Self-employed limited company directors can be furloughed as employees of the company - but support payments will be based only on their salary paid PAYE. The work they do for the company is then restricted, but they can continue to perform their statutory obligations as directors - which would include effort to claim the support for the pay they take as an employee. Earnings that they took as dividends do not count. A Treasury Directive issued on 15 April specifies that you (director) must agree in writing with you (employee) that you are on furlough.
4. If you are asked to self-isolate
People in England who are on low incomes and who are told to self-isolate because of covid-19 can claim £500. You claim from your local authority. This now applies to those told to self-isolate by the "NHS" Test and Trace App as well as to those told by human tracers working for Serco.
You have to meet all four of these criteria to receive the payment:
- You are currently receiving Universal Credit, Working Tax Credit, income-based Employment and Support Allowance, income-based Jobseeker's Allowance, Income Support, Housing Benefit and/or Pension Credit;
- You are employed or self-employed;
- You are unable to work from home and will lose income as a result; and
- You have been told to self-isolate - either for 10 days because you've tested positive, or for 14 days because you are the close contact of a positive case.
You will need to show evidence when you apply:
- Your National Insurance number:
- A notification from Test and Trace (or the app) asking you to self-isolate (including a Unique ID number);
- A bank statement;
- If you are self-employed, evidence of this: business account bank statements or copies of self-assessment returns, for example. (If you are employed you need proof of this, such as a payslip, with a contact for your employer so that it can confirm that you are unable to work from home.)
You need to apply within 14 days of the end of your isolation period.
The money should be paid into a bank account. Central Bedfordshire Council is one of those that gives necessary advice on how to get the money if your bank account is overdrawn when you apply. Some simply refer you to the Citizens' Advice Bureau.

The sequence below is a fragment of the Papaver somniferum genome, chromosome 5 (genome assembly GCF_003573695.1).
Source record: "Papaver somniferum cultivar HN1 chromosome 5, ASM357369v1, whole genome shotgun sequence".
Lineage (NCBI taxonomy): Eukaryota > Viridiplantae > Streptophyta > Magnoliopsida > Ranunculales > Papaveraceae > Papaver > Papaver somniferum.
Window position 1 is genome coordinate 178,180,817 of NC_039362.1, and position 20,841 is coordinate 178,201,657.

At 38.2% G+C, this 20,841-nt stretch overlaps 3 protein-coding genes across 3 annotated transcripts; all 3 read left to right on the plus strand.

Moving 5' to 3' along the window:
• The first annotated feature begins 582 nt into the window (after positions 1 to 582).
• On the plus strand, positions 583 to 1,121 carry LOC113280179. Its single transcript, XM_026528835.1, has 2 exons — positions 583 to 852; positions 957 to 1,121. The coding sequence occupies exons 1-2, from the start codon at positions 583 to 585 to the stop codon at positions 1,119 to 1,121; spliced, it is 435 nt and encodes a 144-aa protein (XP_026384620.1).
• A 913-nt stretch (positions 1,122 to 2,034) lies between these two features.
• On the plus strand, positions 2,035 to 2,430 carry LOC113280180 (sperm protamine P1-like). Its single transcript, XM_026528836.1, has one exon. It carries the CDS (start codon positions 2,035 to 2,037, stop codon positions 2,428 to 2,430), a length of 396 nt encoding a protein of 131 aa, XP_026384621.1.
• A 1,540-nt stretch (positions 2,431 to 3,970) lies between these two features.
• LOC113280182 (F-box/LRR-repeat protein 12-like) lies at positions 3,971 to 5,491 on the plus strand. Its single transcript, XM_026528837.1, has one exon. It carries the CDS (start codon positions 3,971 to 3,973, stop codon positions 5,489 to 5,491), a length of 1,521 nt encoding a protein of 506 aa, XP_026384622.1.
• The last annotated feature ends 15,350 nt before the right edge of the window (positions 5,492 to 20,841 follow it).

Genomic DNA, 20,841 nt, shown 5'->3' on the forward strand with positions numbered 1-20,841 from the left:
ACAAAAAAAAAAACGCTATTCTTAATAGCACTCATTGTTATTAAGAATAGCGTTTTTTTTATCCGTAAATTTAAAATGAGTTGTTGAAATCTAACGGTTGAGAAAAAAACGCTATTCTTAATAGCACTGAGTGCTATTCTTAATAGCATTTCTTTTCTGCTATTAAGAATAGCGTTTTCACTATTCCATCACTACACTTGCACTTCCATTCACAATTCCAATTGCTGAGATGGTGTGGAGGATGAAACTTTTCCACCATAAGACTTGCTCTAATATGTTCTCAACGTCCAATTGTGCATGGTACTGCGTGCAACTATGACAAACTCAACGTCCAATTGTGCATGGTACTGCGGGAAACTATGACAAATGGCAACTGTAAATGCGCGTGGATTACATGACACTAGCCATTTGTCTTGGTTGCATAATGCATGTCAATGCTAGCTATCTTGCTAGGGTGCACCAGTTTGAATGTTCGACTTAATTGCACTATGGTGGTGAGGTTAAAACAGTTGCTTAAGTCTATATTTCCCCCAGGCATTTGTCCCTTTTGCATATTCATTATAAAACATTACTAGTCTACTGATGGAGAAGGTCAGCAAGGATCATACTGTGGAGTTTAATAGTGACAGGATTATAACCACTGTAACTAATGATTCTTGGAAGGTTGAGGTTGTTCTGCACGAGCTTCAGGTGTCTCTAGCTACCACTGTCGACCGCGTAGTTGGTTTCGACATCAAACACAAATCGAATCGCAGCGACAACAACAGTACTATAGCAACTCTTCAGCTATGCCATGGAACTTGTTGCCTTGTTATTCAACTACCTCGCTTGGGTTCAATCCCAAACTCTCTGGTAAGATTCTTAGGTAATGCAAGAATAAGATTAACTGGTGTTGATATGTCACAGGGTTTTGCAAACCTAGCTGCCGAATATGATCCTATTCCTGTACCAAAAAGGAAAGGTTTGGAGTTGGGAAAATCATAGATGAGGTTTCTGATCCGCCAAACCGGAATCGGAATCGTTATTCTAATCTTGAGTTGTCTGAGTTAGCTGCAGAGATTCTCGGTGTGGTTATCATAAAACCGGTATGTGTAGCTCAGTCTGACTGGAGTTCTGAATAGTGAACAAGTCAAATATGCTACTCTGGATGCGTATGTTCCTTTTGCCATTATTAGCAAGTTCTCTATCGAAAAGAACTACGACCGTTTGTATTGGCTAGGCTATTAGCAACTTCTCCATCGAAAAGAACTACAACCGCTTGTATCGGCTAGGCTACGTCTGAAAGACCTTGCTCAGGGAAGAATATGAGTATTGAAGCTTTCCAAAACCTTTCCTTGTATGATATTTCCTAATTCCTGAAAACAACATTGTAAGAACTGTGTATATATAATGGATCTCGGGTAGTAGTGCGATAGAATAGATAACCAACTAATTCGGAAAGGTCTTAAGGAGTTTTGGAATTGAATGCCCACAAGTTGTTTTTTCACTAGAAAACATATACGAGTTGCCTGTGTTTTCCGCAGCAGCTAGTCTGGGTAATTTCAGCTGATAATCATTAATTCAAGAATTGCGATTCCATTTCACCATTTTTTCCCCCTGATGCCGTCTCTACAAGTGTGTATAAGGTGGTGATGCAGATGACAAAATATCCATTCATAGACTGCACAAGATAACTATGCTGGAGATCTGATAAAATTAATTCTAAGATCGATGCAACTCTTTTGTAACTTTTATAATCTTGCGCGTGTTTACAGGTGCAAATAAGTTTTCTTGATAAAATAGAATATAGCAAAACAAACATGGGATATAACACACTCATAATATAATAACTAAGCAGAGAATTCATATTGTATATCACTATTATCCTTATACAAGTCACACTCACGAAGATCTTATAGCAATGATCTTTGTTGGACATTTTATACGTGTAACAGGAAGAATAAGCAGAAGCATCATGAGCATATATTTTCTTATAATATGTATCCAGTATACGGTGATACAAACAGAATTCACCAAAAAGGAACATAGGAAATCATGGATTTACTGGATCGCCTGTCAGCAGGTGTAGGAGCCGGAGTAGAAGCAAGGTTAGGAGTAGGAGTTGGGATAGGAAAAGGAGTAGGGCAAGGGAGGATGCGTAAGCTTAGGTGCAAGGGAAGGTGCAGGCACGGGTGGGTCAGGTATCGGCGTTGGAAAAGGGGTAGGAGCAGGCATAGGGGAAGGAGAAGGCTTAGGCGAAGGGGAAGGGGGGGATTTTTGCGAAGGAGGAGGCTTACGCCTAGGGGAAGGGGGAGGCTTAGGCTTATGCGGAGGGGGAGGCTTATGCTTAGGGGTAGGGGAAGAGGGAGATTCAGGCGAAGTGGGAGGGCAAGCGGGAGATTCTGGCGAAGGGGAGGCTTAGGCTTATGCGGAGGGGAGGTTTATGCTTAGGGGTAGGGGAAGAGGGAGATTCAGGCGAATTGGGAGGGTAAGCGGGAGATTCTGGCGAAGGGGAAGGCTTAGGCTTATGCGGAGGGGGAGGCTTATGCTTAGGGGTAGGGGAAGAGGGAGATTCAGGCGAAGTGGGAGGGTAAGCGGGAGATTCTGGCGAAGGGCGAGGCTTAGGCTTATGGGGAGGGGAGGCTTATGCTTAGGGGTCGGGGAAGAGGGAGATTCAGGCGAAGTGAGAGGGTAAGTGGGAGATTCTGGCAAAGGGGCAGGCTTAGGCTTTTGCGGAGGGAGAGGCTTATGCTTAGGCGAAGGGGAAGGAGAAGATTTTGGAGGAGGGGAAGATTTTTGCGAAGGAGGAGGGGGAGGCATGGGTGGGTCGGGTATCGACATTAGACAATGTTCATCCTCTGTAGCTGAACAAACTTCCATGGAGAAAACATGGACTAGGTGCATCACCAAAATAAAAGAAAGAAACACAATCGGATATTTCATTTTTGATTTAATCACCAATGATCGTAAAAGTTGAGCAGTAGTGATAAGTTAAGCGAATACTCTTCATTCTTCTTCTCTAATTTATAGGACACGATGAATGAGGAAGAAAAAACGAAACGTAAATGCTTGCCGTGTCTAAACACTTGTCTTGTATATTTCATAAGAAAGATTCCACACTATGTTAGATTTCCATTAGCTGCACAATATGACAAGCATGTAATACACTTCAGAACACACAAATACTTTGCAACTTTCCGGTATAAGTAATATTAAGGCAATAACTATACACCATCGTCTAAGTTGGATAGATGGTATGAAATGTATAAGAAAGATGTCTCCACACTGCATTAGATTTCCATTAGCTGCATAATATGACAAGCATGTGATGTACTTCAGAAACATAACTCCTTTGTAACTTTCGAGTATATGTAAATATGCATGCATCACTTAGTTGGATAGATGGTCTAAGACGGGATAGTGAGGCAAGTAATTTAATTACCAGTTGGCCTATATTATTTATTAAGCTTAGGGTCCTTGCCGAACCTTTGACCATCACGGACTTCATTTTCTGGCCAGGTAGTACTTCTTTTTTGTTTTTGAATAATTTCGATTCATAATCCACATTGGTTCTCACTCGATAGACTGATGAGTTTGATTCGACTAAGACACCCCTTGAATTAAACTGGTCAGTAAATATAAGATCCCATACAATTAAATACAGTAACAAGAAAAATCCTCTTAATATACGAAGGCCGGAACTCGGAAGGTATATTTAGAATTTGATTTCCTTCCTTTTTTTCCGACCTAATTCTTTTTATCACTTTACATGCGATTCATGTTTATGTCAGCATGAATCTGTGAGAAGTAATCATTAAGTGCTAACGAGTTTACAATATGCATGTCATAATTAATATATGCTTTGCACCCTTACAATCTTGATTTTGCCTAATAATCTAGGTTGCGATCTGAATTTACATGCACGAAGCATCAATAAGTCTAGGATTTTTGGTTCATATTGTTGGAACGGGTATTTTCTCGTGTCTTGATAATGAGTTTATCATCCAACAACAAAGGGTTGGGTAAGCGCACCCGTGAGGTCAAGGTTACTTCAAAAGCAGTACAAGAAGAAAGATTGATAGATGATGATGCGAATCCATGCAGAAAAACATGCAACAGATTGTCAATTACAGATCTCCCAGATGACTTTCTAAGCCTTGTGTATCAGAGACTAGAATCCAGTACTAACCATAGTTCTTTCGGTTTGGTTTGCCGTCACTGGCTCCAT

If you do not meet all these conditions, discretionary grants may be available from your local council.
Please contact the Freelance if your local authority application system does not work.
The following link also describes discretionary payments from local councils.
In Scotland, the Aberdeen Evening Express reported on 12 January that only one application in four under the equivalent scheme was approved in October and November. The Liverpool Echo on 11 January reported the same figure for the English city.
Someone on 21 January leaked to the Guardian a recommendation that the £500 payment should be made to everyone who tests positive, so that all those in need can afford to self-isolate, without setting up a massive means-testing machinery. The UK government swiftly sat on the idea... but did not actually rule it out strongly enough that its implementation would count as a U-turn. A J-turn, perhaps.
If you are in England and need practical help while self-isolating, for example with getting food in, see this government page. It refers you to the NHS Volunteer Responders programme, which invites you to call 0808 196 3646 (8am to 8pm, 7 days a week). Some sources say you need to be referred to this programme: your GP or NHS 111 can do this.
5. Loans, mortgages and rent
Government small business bounce back loans can be used to support your income, failing all else.
The loans are for amounts between £2000 and £50,000. They're interest- and payment-free in the first year, and at a very low 2.5 per cent fixed annual interest after that - and are repayable over ten years. Also, you will be able to take payment holidays, or periods when you pay only the interest, of up to six months.
Fourteen banks have announced plans to offer these loans - see the moneysavingexpert page for an updated list.
The deadline to apply for these loans has been extended, again, to 31 March 2021.
The Freelance would under normal circumstances advise getting professional financial advice before taking out a loan. If you have an existing loan that charges more than 2.5 per cent interest, however, that advice is likely to be "get one of these to pay that off."
All freelances who have mortgages can apply to defer payments. Doing so would of course mean increased payments later, or payments for considerably longer. You can also request payment holidays on credit cards and many types of loan, and on rent-to-own schemes (hire purchase).